12 Practices That Have Improved My Life

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Over the past few years, I’ve treated my life as a big experiment.

The primary goal of the experiment is to design an immensely exciting and fulfilling life on my terms. The experiment is grounded in the principles of lifelong learning and contribution. It’s been a lot of fun so far. I’ve tried various wellness activities, reflection exercises, and ways of being.

While certain practices like reading and meditation have been immensely valuable, others like creating detailed task lists and waking up at a specific time every day have detracted from my life.

What I’ve learned along the way is that there is no one-size-fits-all solution. You don’t really know what will work for you unless you try it out and reflect on your experience.

Below, I discuss 12 practices that have made a positive difference in my life. I try to provide the context behind why I got started with each practice and how they have improved my life. Feel free to pick and choose the ones that might work for you.

1. Eliminating criticizing and complaining

After reading Dale Carnegie’s How to Win Friends and Influence People in 2016, I committed to practicing his first principle, “Don’t criticize, condemn, or complain.” Nobody likes complainers. To motivate myself, I agreed to pay my best friend and travel partner $1 every time I criticized or complained. This worked remarkably well. I quickly became more conscious of my thoughts and the situations that created a desire to criticize or complain.

Over time, I learned my patterns. And in becoming conscious of my patterns, I was able to break them. I started to view the world more positively. Instead of talking about problems, I started focusing on finding solutions. This created a subtle, but highly impactful shift that has allowed me to better endure challenges, become a more enjoyable person to be around, and cultivate a solution-oriented mindset that has accelerated my career.

2. Practicing gratitude

I stumbled across Shawn Achor’s Ted Talk, The happy secret to better work while I was in Edinburgh and navigating a particularly challenging time in my career. The essence of the talk is that positivity leads to significantly better performance, and we can rewire our brains to be more positive in 21 days by doing specific exercises. One of the exercises in Achor’s 21 day challenge is to write three things that you are grateful for each day.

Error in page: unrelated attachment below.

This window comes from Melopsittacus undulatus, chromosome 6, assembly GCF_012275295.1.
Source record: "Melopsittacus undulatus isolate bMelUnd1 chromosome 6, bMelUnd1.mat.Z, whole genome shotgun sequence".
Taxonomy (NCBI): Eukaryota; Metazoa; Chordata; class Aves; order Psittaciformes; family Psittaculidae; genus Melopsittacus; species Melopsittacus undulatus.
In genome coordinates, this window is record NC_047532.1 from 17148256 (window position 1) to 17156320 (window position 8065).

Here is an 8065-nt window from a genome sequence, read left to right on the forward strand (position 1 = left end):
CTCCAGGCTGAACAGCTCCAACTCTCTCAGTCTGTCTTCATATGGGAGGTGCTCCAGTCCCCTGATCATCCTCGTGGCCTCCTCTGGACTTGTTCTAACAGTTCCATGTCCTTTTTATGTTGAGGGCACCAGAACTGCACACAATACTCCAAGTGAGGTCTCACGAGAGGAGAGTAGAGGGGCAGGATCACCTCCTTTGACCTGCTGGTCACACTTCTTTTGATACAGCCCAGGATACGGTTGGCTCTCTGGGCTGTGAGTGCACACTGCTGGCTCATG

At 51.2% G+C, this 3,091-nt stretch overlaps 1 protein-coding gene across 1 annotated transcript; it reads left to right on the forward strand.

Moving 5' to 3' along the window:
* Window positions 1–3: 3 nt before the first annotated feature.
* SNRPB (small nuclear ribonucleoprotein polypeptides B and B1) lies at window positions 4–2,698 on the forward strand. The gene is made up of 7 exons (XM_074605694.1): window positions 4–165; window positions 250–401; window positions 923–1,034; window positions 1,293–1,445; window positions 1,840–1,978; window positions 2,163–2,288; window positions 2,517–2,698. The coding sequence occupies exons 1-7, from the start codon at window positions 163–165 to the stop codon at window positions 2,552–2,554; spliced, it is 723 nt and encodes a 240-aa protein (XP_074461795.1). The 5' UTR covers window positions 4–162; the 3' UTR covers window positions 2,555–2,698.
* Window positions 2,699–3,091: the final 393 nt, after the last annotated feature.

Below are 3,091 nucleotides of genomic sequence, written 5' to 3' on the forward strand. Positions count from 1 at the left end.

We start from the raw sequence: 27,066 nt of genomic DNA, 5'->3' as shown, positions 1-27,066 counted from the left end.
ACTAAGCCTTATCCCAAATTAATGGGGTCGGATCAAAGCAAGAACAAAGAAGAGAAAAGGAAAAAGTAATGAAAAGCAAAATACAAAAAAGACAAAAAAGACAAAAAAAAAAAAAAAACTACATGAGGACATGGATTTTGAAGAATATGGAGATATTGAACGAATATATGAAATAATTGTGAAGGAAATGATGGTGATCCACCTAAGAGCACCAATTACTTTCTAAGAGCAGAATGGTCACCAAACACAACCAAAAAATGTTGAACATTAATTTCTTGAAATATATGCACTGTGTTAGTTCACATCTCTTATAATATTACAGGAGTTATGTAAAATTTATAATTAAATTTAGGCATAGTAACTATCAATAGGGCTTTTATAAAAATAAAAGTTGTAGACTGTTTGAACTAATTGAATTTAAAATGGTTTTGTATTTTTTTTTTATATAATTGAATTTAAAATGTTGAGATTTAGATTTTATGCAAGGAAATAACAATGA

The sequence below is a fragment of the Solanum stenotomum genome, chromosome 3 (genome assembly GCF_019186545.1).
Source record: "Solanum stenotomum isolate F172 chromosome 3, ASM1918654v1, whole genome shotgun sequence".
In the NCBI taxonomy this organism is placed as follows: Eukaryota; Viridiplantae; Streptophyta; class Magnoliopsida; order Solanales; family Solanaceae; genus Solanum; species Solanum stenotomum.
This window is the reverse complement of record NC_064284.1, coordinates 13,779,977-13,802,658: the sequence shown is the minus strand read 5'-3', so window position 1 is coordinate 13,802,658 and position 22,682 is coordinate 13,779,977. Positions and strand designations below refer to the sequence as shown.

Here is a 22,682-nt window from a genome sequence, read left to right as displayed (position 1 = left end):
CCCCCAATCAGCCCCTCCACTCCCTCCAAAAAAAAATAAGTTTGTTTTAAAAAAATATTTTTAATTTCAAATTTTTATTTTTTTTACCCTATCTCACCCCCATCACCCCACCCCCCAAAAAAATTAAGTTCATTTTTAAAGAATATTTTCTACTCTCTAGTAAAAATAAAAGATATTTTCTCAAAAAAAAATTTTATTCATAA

This practice takes two minutes, and it immediately transformed how I thought and felt about the world. I started feeling more positive emotions, appreciating good experiences, and feeling less stressed. I now write down one thing I’m grateful for every morning. When the sea of darkness consumes me, gratitude is my guiding light to safety. Whether it’s warm clothes, food to eat, great friends, or good health, we all have something for which to be grateful. I’m grateful I discovered gratitude.

3. Meditating

I used to think of meditation as a silly practice exclusive to monks. I was wrong. After I graduated from Princeton, I took a trip to Buenos Aires. It was two weeks before I started my job in investment banking. I was excited to enjoy my last few weeks of freedom exploring a new city.

But when I got to Buenos Aires, I felt immense levels of anxiety. I started to experience heart palpitations. I  refused to go to the doctor because I didn’t have health insurance at the time. When the pain became quite severe, I got scared and became open to any potential solution. My buddy suggested meditation. I agreed to try it out. He sat me down and guided me through a small breathing exercise. It helped calm me down and opened my eyes to the possibility of beginning to practice meditation regularly.